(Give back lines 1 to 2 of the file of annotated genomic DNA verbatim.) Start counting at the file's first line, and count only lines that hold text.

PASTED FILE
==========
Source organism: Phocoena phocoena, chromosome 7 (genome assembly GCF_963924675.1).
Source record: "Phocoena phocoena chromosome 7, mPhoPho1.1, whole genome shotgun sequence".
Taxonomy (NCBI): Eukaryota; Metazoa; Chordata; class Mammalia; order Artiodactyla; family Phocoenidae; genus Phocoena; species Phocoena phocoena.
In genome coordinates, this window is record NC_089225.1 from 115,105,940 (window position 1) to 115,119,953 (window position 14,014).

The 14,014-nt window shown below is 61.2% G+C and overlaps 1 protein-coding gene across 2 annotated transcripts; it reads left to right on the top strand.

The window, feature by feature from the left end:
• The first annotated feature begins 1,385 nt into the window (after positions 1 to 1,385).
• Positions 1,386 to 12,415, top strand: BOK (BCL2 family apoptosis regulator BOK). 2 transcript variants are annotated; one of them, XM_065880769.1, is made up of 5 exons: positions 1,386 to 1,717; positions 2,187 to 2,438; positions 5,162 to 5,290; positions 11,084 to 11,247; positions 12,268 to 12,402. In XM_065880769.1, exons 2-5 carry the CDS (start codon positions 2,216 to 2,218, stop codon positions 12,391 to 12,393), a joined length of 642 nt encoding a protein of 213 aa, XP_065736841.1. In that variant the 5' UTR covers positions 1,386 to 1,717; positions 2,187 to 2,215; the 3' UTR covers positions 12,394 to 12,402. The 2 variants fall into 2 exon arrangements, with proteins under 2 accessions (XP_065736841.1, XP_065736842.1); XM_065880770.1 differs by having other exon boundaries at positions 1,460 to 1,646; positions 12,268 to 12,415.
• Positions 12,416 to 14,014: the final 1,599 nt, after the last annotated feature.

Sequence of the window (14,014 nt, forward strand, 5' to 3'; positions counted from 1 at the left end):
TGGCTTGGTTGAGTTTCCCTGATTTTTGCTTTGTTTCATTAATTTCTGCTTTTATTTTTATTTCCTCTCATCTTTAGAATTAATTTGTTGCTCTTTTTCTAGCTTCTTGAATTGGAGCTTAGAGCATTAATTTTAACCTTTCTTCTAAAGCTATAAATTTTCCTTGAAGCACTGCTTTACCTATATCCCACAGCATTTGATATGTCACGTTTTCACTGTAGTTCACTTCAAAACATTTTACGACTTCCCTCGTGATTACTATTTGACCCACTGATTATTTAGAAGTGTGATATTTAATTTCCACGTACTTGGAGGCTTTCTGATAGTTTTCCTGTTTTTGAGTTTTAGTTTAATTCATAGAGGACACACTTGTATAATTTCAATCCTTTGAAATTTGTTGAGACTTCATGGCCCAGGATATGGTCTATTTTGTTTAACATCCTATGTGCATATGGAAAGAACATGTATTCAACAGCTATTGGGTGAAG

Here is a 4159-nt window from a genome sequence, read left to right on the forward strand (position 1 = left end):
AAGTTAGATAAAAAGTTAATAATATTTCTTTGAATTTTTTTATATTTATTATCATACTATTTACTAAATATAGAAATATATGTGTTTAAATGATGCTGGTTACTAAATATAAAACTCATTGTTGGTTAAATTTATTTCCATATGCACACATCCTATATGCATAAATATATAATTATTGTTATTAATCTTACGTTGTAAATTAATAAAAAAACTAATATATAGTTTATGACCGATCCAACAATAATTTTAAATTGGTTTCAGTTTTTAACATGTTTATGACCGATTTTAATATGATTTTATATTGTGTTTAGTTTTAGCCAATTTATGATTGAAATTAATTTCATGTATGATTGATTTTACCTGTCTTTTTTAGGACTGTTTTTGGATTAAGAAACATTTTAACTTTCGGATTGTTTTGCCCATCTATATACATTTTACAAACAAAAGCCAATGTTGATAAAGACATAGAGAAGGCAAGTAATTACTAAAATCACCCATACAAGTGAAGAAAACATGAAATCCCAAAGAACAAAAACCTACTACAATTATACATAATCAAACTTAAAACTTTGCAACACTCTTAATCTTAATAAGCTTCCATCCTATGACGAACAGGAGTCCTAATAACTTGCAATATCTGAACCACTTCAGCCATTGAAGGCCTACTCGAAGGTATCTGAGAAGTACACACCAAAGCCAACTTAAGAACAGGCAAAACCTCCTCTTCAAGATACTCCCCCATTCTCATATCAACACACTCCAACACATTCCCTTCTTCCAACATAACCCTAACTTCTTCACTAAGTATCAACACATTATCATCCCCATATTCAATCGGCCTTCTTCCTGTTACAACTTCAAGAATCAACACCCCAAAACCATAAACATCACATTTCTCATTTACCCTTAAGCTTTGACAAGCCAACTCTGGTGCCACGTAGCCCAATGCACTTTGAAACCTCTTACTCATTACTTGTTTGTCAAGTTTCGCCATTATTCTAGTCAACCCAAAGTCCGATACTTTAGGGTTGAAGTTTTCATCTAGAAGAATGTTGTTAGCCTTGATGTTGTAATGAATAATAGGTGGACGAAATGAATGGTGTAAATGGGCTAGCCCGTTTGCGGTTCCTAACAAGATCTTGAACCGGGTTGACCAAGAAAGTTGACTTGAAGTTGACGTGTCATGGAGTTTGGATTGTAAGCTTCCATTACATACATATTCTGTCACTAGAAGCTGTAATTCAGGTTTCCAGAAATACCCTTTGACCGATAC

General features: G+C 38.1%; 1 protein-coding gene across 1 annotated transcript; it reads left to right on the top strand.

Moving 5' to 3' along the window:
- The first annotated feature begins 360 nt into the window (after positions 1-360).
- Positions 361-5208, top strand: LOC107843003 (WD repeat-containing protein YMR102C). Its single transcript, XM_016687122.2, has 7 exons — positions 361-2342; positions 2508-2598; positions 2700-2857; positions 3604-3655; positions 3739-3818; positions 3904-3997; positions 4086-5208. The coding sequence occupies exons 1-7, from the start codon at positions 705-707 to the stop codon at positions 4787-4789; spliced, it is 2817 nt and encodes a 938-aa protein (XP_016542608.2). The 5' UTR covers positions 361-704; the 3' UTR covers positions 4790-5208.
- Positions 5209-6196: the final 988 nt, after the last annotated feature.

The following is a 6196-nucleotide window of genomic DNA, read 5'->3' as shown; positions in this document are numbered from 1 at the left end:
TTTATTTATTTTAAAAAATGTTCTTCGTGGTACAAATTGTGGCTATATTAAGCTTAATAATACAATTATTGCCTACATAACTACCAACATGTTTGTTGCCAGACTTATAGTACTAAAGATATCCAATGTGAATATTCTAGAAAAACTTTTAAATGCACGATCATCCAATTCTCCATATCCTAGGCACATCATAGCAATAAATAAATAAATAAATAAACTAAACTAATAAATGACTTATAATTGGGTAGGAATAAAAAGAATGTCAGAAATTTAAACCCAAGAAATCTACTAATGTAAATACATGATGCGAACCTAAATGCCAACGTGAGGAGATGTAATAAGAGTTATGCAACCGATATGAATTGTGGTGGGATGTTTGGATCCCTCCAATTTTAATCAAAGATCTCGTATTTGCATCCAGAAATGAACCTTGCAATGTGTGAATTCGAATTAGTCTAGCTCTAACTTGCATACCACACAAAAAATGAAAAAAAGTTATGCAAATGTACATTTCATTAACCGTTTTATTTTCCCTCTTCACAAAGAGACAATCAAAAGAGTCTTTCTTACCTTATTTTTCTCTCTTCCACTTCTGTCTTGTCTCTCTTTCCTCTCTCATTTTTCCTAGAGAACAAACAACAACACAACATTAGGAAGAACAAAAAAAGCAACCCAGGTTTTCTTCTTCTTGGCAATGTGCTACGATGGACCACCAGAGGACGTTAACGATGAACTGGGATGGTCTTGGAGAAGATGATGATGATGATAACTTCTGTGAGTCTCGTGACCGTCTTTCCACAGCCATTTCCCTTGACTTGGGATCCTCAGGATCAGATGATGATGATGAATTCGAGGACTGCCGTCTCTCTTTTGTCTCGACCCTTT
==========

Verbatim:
Source organism: Phocoena phocoena, chromosome 7 (genome assembly GCF_963924675.1).
Source record: "Phocoena phocoena chromosome 7, mPhoPho1.1, whole genome shotgun sequence".